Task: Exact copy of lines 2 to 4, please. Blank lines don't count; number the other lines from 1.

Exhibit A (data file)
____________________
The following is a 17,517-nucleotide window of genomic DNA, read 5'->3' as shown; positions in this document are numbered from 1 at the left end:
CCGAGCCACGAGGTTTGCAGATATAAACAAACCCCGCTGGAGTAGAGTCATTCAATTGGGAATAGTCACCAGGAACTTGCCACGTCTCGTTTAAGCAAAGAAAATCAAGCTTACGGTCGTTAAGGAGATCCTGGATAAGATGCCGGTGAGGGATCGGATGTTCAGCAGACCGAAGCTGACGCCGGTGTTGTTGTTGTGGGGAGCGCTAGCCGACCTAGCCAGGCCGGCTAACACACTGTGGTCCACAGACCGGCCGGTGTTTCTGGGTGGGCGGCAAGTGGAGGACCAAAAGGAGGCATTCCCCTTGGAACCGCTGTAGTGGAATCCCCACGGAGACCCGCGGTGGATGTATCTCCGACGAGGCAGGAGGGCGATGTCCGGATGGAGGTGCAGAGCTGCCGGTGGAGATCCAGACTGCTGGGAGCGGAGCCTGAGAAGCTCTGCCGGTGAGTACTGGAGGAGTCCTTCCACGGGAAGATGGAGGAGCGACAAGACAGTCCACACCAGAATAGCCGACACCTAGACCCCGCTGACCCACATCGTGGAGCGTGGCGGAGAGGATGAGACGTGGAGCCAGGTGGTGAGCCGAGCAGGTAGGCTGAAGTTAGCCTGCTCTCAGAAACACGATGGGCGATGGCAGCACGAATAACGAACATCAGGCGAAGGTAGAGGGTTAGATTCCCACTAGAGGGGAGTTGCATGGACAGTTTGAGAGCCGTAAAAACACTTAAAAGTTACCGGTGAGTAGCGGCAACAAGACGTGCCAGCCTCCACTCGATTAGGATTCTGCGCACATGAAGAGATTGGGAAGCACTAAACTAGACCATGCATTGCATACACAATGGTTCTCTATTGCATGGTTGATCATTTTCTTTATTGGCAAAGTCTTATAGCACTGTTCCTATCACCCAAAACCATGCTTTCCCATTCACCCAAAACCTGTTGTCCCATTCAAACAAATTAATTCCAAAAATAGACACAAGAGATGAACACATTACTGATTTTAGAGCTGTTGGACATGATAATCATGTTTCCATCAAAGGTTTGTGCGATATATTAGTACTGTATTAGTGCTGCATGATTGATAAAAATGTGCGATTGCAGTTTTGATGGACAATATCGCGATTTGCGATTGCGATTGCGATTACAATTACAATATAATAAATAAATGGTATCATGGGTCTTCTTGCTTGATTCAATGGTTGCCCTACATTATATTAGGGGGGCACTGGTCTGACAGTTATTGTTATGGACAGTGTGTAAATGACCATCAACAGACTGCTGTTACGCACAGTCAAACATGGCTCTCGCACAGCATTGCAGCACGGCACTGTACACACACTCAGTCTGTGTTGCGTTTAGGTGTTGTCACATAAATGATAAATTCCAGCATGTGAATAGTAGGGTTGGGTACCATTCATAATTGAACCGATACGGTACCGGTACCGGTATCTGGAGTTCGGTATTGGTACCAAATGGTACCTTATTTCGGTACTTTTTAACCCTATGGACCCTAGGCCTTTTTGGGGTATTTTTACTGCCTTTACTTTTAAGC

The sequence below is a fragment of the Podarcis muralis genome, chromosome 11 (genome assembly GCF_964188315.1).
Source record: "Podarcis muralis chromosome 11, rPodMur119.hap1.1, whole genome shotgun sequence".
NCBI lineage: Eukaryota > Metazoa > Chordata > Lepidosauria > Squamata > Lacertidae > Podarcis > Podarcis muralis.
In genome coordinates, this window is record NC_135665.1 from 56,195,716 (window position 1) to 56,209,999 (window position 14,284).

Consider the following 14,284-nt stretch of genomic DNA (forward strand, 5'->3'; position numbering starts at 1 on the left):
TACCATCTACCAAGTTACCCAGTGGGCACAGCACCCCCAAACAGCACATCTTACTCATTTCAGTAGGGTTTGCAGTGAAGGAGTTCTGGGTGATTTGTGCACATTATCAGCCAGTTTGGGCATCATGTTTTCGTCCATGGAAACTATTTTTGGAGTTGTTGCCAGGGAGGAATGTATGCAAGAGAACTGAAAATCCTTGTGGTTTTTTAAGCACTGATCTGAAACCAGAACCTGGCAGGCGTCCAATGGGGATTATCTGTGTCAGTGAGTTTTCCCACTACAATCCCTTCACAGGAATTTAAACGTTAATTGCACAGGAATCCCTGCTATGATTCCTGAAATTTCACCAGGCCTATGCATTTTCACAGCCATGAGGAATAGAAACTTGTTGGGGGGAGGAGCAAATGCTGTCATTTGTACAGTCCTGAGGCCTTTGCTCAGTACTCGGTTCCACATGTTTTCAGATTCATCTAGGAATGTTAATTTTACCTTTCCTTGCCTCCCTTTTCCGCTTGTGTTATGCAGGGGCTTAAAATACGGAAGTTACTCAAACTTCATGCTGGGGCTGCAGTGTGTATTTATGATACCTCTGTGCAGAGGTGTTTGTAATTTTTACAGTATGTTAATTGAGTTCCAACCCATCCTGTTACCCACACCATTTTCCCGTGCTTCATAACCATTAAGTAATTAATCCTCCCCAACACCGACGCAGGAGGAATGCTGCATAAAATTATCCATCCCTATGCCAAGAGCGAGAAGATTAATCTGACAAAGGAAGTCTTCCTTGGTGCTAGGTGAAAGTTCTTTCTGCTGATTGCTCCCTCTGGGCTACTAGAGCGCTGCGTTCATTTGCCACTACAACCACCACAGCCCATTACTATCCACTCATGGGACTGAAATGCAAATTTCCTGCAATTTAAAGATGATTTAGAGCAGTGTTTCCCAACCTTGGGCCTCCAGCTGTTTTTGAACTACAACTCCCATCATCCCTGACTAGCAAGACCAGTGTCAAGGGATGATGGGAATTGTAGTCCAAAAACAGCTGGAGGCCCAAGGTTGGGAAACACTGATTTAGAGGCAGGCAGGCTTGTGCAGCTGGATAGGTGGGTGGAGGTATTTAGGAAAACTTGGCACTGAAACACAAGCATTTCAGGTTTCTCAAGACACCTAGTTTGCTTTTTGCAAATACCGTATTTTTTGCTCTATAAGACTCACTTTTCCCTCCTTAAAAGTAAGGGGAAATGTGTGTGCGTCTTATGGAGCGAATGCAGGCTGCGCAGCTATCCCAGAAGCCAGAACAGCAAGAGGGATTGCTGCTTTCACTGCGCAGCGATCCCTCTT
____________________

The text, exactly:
CCGAGCCACGAGGTTTGCAGATATAAACAAACCCCGCTGGAGTAGAGTCATTCAATTGGGAATAGTCACCAGGAACTTGCCACGTCTCGTTTAAGCAAAGAAAATCAAGCTTACGGTCGTTAAGGAGATCCTGGATAAGATGCCGGTGAGGGATCGGATGTTCAGCAGACCGAAGCTGACGCCGGTGTTGTTGTTGTGGGGAGCGCTAGCCGACCTAGCCAGGCCGGCTAACACACTGTGGTCCACAGACCGGCCGGTGTTTCTGGGTGGGCGGCAAGTGGAGGACCAAAAGGAGGCATTCCCCTTGGAACCGCTGTAGTGGAATCCCCACGGAGACCCGCGGTGGATGTATCTCCGACGAGGCAGGAGGGCGATGTCCGGATGGAGGTGCAGAGCTGCCGGTGGAGATCCAGACTGCTGGGAGCGGAGCCTGAGAAGCTCTGCCGGTGAGTACTGGAGGAGTCCTTCCACGGGAAGATGGAGGAGCGACAAGACAGTCCACACCAGAATAGCCGACACCTAGACCCCGCTGACCCACATCGTGGAGCGTGGCGGAGAGGATGAGACGTGGAGCCAGGTGGTGAGCCGAGCAGGTAGGCTGAAGTTAGCCTGCTCTCAGAAACACGATGGGCGATGGCAGCACGAATAACGAACATCAGGCGAAGGTAGAGGGTTAGATTCCCACTAGAGGGGAGTTGCATGGACAGTTTGAGAGCCGTAAAAACACTTAAAAGTTACCGGTGAGTAGCGGCAACAAGACGTGCCAGCCTCCACTCGATTAGGATTCTGCGCACATGAAGAGATTGGGAAGCACTAAACTAGACCATGCATTGCATACACAATGGTTCTCTATTGCATGGTTGATCATTTTCTTTATTGGCAAAGTCTTATAGCACTGTTCCTATCACCCAAAACCATGCTTTCCCATTCACCCAAAACCTGTTGTCCCATTCAAACAAATTAATTCCAAAAATAGACACAAGAGATGAACACATTACTGATTTTAGAGCTGTTGGACATGATAATCATGTTTCCATCAAAGGTTTGTGCGATATATTAGTACTGTATTAGTGCTGCATGATTGATAAAAATGTGCGATTGCAGTTTTGATGGACAATATCGCGATTTGCGATTGCGATTGCGATTACAATTACAATATAATAAATAAATGGTATCATGGGTCTTCTTGCTTGATTCAATGGTTGCCCTACATTATATTAGGGGGGCACTGGTCTGACAGTTATTGTTATGGACAGTGTGTAAATGACCATCAACAGACTGCTGTTACGCACAGTCAAACATGGCTCTCGCACAGCATTGCAGCACGGCACTGTACACACACTCAGTCTGTGTTGCGTTTAGGTGTTGTCACATAAATGATAAATTCCAGCATGTGAATAGTAGGGTTGGGTACCATTCATAATTGAACCGATACGGTACCGGTACCGGTATCTGGAGTTCGGTATTGGTACCAAATGGTACCTTATTTCGGTACTTTTTAACCCTATGGACCCTAGGCCTTTTTGGGGTATTTTTACTGCCTTTACTTTTAAGC

The sequence below is a fragment of the Podarcis muralis genome, chromosome 11 (genome assembly GCF_964188315.1).
Source record: "Podarcis muralis chromosome 11, rPodMur119.hap1.1, whole genome shotgun sequence".